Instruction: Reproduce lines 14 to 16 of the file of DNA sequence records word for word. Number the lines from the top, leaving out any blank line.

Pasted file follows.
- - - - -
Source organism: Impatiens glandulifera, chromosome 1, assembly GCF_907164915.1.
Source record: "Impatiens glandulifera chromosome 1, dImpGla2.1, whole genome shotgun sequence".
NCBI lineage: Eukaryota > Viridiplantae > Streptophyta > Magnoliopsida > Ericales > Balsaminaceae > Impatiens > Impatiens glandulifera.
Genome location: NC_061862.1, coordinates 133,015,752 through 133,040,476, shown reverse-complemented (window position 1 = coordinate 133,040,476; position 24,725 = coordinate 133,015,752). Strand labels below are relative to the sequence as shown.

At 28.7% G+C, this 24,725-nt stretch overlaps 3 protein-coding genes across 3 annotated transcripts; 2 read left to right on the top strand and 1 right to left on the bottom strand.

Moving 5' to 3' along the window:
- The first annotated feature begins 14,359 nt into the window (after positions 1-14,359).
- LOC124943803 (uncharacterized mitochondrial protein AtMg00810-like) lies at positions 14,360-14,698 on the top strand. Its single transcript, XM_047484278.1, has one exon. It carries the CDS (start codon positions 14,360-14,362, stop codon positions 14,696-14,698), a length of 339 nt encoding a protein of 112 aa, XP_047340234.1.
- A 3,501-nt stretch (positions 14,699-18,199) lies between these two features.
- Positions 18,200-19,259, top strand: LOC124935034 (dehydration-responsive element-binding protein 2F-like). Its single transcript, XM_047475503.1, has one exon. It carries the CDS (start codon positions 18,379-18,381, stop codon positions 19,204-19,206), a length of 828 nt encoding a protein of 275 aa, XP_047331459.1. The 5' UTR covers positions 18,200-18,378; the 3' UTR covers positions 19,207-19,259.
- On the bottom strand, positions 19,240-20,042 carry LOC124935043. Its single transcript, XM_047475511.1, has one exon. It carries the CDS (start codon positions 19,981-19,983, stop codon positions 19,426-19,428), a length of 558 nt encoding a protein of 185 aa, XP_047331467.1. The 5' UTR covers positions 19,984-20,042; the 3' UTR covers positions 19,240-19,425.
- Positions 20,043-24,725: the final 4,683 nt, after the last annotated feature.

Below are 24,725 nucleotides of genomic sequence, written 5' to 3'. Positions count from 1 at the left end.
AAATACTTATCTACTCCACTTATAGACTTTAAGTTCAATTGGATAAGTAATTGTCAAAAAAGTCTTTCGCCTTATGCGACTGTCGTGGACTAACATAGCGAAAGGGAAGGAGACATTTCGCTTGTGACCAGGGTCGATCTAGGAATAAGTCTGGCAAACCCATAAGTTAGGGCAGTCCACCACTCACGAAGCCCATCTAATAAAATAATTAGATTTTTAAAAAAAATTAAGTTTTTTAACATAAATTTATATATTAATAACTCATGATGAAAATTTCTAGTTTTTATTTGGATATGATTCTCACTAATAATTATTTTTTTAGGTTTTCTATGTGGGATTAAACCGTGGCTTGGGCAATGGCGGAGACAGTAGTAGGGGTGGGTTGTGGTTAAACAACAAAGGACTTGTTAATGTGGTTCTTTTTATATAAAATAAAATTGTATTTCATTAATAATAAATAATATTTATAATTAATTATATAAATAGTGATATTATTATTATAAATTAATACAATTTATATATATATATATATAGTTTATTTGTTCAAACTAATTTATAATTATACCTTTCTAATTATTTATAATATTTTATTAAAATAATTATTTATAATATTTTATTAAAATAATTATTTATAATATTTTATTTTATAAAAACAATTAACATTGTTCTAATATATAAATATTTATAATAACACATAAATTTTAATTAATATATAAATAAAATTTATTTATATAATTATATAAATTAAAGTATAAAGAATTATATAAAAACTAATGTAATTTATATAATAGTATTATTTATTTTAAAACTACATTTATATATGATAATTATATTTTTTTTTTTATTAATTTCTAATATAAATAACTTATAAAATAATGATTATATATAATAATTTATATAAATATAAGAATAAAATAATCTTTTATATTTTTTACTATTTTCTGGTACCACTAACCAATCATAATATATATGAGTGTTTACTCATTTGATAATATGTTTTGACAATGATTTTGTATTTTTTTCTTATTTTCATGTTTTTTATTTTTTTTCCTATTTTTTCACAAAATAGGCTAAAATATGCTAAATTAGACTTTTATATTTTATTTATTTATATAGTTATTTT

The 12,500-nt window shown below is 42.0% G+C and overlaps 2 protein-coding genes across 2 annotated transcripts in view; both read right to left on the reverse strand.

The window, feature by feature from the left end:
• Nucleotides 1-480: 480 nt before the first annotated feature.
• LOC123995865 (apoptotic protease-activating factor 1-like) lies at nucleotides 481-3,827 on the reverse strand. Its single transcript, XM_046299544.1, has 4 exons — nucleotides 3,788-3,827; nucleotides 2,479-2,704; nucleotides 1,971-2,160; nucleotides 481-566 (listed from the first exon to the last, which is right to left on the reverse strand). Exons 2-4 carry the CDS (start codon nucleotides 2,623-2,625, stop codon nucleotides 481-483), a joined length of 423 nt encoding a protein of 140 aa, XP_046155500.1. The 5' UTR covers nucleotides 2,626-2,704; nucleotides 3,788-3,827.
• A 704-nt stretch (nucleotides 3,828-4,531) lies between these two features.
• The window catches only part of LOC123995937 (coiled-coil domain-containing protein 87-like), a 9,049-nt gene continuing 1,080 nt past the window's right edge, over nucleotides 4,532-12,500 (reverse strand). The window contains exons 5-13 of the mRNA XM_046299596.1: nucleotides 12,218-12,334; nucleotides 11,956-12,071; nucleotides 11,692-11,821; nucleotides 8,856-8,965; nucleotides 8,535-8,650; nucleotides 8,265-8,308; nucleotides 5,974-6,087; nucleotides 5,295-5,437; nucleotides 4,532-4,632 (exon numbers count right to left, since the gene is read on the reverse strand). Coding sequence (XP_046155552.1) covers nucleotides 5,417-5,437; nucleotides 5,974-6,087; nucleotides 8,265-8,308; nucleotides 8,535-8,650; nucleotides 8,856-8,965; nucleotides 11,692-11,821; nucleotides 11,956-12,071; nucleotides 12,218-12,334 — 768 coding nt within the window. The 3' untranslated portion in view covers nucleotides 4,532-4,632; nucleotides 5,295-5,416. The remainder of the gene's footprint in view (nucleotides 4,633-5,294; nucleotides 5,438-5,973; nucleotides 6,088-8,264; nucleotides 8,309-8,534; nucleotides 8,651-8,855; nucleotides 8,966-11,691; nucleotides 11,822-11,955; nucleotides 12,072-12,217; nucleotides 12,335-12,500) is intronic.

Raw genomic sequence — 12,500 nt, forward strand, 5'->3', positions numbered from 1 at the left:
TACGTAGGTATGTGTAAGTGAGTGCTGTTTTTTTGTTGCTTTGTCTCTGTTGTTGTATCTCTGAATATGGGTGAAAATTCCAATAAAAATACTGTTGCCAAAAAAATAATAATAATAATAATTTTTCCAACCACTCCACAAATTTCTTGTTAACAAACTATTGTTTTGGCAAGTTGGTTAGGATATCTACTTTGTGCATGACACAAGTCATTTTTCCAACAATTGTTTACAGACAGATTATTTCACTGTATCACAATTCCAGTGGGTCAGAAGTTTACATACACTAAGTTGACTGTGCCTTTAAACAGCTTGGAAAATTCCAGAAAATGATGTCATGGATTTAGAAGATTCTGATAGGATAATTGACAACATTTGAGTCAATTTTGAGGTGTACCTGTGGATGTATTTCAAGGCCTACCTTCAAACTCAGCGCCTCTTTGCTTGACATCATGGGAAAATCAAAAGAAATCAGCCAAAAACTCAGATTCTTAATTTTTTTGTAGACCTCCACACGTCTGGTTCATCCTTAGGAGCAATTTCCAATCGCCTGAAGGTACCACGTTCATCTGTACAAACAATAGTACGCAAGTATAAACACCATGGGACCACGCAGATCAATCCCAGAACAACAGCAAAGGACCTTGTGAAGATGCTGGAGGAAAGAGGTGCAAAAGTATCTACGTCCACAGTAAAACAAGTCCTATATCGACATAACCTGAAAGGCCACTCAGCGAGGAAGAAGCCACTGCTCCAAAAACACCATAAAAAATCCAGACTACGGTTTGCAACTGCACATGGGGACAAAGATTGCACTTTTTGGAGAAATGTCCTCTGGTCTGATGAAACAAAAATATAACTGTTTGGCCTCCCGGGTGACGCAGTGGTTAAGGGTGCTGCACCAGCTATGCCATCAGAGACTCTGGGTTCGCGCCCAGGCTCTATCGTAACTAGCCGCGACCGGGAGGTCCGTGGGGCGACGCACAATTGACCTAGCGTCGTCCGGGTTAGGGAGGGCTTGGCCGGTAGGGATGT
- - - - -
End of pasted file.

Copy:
AAATACTTATCTACTCCACTTATAGACTTTAAGTTCAATTGGATAAGTAATTGTCAAAAAAGTCTTTCGCCTTATGCGACTGTCGTGGACTAACATAGCGAAAGGGAAGGAGACATTTCGCTTGTGACCAGGGTCGATCTAGGAATAAGTCTGGCAAACCCATAAGTTAGGGCAGTCCACCACTCACGAAGCCCATCTAATAAAATAATTAGATTTTTAAAAAAAATTAAGTTTTTTAACATAAATTTATATATTAATAACTCATGATGAAAATTTCTAGTTTTTATTTGGATATGATTCTCACTAATAATTATTTTTTTAGGTTTTCTATGTGGGATTAAACCGTGGCTTGGGCAATGGCGGAGACAGTAGTAGGGGTGGGTTGTGGTTAAACAACAAAGGACTTGTTAATGTGGTTCTTTTTATATAAAATAAAATTGTATTTCATTAATAATAAATAATATTTATAATTAATTATATAAATAGTGATATTATTATTATAAATTAATACAATTTATATATATATATATATAGTTTATTTGTTCAAACTAATTTATAATTATACCTTTCTAATTATTTATAATATTTTATTAAAATAATTATTTATAATATTTTATTAAAATAATTATTTATAATATTTTATTTTATAAAAACAATTAACATTGTTCTAATATATAAATATTTATAATAACACATAAATTTTAATTAATATATAAATAAAATTTATTTATATAATTATATAAATTAAAGTATAAAGAATTATATAAAAACTAATGTAATTTATATAATAGTATTATTTATTTTAAAACTACATTTATATATGATAATTATATTTTTTTTTTTATTAATTTCTAATATAAATAACTTATAAAATAATGATTATATATAATAATTTATATAAATATAAGAATAAAATAATCTTTTATATTTTTTACTATTTTCTGGTACCACTAACCAATCATAATATATATGAGTGTTTACTCATTTGATAATATGTTTTGACAATGATTTTGTATTTTTTTCTTATTTTCATGTTTTTTATTTTTTTTCCTATTTTTTCACAAAATAGGCTAAAATATGCTAAATTAGACTTTTATATTTTATTTATTTATATAGTTATTTT

The 12,500-nt window shown below is 42.0% G+C and overlaps 2 protein-coding genes across 2 annotated transcripts in view; both read right to left on the reverse strand.

The window, feature by feature from the left end: